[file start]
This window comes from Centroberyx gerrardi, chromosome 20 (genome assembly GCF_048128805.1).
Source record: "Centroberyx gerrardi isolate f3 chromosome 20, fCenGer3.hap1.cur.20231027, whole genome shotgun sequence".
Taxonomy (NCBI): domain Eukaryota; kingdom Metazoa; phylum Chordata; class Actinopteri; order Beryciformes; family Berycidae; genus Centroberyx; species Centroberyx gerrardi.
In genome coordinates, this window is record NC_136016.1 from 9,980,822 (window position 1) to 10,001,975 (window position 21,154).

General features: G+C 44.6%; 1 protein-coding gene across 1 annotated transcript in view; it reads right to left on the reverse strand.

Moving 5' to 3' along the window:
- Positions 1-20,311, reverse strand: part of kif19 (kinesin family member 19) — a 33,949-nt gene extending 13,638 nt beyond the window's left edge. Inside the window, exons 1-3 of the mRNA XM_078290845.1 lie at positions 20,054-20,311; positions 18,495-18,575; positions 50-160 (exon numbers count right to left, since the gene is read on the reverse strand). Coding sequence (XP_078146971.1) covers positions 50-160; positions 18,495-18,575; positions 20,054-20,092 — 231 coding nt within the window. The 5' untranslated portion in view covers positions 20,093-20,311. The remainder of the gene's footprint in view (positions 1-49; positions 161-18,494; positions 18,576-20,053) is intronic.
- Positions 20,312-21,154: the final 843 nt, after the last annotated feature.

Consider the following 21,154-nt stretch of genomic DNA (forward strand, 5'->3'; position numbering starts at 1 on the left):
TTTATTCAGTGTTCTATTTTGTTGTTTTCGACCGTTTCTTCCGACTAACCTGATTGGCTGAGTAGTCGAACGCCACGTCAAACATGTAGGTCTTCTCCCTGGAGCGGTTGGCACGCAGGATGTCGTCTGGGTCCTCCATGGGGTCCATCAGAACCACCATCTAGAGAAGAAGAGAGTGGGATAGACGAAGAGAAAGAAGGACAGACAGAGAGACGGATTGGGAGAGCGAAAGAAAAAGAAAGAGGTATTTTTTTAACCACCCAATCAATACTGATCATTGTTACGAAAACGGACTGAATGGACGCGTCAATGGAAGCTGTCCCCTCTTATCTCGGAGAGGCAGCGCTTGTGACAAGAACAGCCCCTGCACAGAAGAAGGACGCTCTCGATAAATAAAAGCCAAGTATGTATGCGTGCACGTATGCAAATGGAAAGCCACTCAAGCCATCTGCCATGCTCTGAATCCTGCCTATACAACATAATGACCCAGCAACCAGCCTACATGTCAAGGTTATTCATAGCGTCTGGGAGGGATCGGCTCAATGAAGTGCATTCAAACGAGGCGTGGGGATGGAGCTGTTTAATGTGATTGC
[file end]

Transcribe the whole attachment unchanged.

This window comes from Centroberyx gerrardi, chromosome 20 (genome assembly GCF_048128805.1).
Source record: "Centroberyx gerrardi isolate f3 chromosome 20, fCenGer3.hap1.cur.20231027, whole genome shotgun sequence".
Taxonomy (NCBI): domain Eukaryota; kingdom Metazoa; phylum Chordata; class Actinopteri; order Beryciformes; family Berycidae; genus Centroberyx; species Centroberyx gerrardi.
In genome coordinates, this window is record NC_136016.1 from 9,980,822 (window position 1) to 10,001,975 (window position 21,154).

General features: G+C 44.6%; 1 protein-coding gene across 1 annotated transcript in view; it reads right to left on the reverse strand.

Moving 5' to 3' along the window:
- Positions 1-20,311, reverse strand: part of kif19 (kinesin family member 19) — a 33,949-nt gene extending 13,638 nt beyond the window's left edge. Inside the window, exons 1-3 of the mRNA XM_078290845.1 lie at positions 20,054-20,311; positions 18,495-18,575; positions 50-160 (exon numbers count right to left, since the gene is read on the reverse strand). Coding sequence (XP_078146971.1) covers positions 50-160; positions 18,495-18,575; positions 20,054-20,092 — 231 coding nt within the window. The 5' untranslated portion in view covers positions 20,093-20,311. The remainder of the gene's footprint in view (positions 1-49; positions 161-18,494; positions 18,576-20,053) is intronic.
- Positions 20,312-21,154: the final 843 nt, after the last annotated feature.

Consider the following 21,154-nt stretch of genomic DNA (forward strand, 5'->3'; position numbering starts at 1 on the left):
TTTATTCAGTGTTCTATTTTGTTGTTTTCGACCGTTTCTTCCGACTAACCTGATTGGCTGAGTAGTCGAACGCCACGTCAAACATGTAGGTCTTCTCCCTGGAGCGGTTGGCACGCAGGATGTCGTCTGGGTCCTCCATGGGGTCCATCAGAACCACCATCTAGAGAAGAAGAGAGTGGGATAGACGAAGAGAAAGAAGGACAGACAGAGAGACGGATTGGGAGAGCGAAAGAAAAAGAAAGAGGTATTTTTTTAACCACCCAATCAATACTGATCATTGTTACGAAAACGGACTGAATGGACGCGTCAATGGAAGCTGTCCCCTCTTATCTCGGAGAGGCAGCGCTTGTGACAAGAACAGCCCCTGCACAGAAGAAGGACGCTCTCGATAAATAAAAGCCAAGTATGTATGCGTGCACGTATGCAAATGGAAAGCCACTCAAGCCATCTGCCATGCTCTGAATCCTGCCTATACAACATAATGACCCAGCAACCAGCCTACATGTCAAGGTTATTCATAGCGTCTGGGAGGGATCGGCTCAATGAAGTGCATTCAAACGAGGCGTGGGGATGGAGCTGTTTAATGTGATTGC